The situation in New York City where police have decided to police less, has led to no changes in the crime rates.1 Thus we can draw the conclusion that decreasing policing in our communities will not lead to an increase in crimes. It is also safe to assume that decreasing policing in our communities will lead to a decrease in the disparity rates we see in Dane County.

We understand that the system of policing and incarceration is closely linked to the system of slavery and the continued oppression of black people. Our ultimate goal is finding alternatives to incarceration and policing, and our steps forward as a community should reflect the values of community control and self-determination.

One of our publicly-stated demands is for the immediate release of 350 Black people from the Dane County Jail, with the ongoing demand to keep this number out of the jail in order to remove 350 beds from the facility. This means that, every month, 350 Black people must be prevented and/or diverted from entering the jail, as there are typically 3,900 Black people that cycle through the jail every year. This would eliminate the need for 350 beds in the jail, and also eliminate the need for renovations due to safety and mental health concerns. If there was no structural racism, the jails and the arrest rates should be proportional to the demographics of the population. In a jail of 800, without structural racism and a demographic of 5% Black population there should be closer to 40 Black people, rather than the 400 Black people currently incarcerated.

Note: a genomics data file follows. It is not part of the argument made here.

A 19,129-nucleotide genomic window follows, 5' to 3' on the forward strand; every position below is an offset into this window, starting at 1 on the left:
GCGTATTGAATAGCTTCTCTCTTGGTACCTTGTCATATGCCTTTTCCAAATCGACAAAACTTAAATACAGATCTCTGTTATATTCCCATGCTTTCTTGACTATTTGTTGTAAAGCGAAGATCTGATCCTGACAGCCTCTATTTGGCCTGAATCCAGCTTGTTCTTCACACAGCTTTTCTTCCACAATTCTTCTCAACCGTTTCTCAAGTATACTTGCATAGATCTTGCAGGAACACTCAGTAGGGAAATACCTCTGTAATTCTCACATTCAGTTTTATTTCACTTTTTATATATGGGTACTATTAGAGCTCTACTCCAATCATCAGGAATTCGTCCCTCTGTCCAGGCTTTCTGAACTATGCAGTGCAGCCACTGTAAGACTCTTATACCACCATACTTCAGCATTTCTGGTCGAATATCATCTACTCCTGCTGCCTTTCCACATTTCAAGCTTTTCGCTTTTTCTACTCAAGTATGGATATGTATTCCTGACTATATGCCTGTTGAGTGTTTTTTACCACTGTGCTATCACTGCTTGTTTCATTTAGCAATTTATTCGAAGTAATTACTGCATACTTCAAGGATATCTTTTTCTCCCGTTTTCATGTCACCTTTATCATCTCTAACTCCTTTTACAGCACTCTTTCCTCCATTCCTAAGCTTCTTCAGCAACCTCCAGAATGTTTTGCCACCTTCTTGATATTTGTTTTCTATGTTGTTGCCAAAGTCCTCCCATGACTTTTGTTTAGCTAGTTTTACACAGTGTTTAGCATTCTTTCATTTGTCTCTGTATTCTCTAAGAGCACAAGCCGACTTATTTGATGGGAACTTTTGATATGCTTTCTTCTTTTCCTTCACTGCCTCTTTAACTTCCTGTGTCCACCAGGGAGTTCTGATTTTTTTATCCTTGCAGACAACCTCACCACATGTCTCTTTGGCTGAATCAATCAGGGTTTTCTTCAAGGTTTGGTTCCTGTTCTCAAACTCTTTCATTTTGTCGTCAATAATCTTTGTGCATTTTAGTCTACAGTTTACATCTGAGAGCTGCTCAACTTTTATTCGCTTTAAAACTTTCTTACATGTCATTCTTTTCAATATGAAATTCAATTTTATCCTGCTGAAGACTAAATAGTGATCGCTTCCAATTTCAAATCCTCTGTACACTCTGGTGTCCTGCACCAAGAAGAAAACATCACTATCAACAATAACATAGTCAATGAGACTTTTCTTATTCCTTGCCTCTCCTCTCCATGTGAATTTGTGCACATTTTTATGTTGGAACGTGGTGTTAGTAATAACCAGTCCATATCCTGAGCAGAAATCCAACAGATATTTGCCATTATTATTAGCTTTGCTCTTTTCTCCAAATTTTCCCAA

Therefore, we demand that Madison and Dane County act swiftly to address structural racism and bias. One of the key reasons that Black people are incarcerated is because of poverty. Jails should not function as poor houses. 45% of people who are incarcerated, are incarcerated because they have not paid bails of $1,000 or less. Therefore, they are not incarcerated for a public safety concern, but rather because they are poor. The proof of this, is that people with money, who have bails of both less and more than $1,000 are not kept in jail—and this is not considered a public safety issue. Therefore we demand the immediate release of people incarcerated due to crimes of poverty.

This includes arrests for crimes of poverty such as public urination, intoxication, sleeping, retail theft for survival, and low level citations.

While this is a goal that needs the involvement of other areas of government such as the Municipal and Circuit Judges, other police departments, judges, the DA, prosecutors, Clerk of Courts, public defenders, and those in our community with influence in areas such as education, employment, housing, and health, you and the MPD do have a large role to play. We also include the Mayor’s office, the Criminal Justice Council, and the Common Council as decision-makers in these areas.

We want to see a plan for how the Madison Police Department is going to do the following to address racial disparities:

Dramatically reduce the number of police contacts with Black people and poor people.

Significantly increase voluntary referrals to community-led resources and programs when police do contact Black people and poor people.

Cut in half the number of Black people and poor people arrested to address racial disparities

Of those arrested, refer as many people as possible to community-led alternatives to incarceration.